Piers Pigou

Policy and Research Papers

Zimbabwe’s Threadbare Theatre of Reform

Zimbabweans are slowly rediscovering the courage to speak out as Zimbabwe’s much-vaunted reform process is consumed by insincerity, slow-burn crisis, and infighting over the succession to 92-year-old President Robert Mugabe.

Complementing growing opposition activity, recent weeks have seen a rash of spirited and well organised protest campaigns, most notably #Tajamuka and #ThisFlag, and a widely observed “stay-away” from work, adding further pressure on a bankrupt government, whose efforts to pilot a much needed recovery look increasingly artificial due to political infighting within the ruling Zimbabwe African National Union-Patriotic Front. 

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Zimbabwe's reforms: An exercise in credibility - or pretence?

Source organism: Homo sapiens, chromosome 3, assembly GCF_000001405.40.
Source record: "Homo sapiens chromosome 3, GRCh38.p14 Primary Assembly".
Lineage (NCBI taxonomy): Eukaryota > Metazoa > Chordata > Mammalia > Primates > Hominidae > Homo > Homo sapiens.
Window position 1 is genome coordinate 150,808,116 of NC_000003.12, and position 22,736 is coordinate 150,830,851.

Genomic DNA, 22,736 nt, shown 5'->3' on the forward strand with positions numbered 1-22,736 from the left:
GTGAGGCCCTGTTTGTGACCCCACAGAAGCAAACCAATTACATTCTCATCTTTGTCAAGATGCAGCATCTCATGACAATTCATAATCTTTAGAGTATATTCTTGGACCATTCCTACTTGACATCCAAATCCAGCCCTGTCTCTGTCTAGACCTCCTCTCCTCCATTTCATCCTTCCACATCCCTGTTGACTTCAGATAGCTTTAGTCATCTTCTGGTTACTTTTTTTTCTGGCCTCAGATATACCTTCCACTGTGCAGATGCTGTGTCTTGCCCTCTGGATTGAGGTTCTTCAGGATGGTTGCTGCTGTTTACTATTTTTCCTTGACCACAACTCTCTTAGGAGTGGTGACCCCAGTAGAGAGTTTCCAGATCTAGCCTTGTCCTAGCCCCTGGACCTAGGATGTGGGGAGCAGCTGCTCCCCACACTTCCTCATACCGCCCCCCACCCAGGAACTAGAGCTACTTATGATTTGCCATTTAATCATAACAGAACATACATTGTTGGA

Zimbabwe is again facing major political and economic challenges. Prospects for recovery under the leadership of 92-year-old Robert Mugabe and his chief lieutenants in the Zimbabwe African National Union-Patriotic Front are looking increasingly bleak. The government has publically committed itself to a reform process that is intended to help reconnect to international channels of credit and investment and an underlying confidence in the country’s potential to bounce back remains. The international community supports these endeavours, but convictions are being tested as headway is stymied by a combination of internal and external exigencies that have exposed the limitations of a political leadership desperate to maintain its hegemony, but clearly running out of options.

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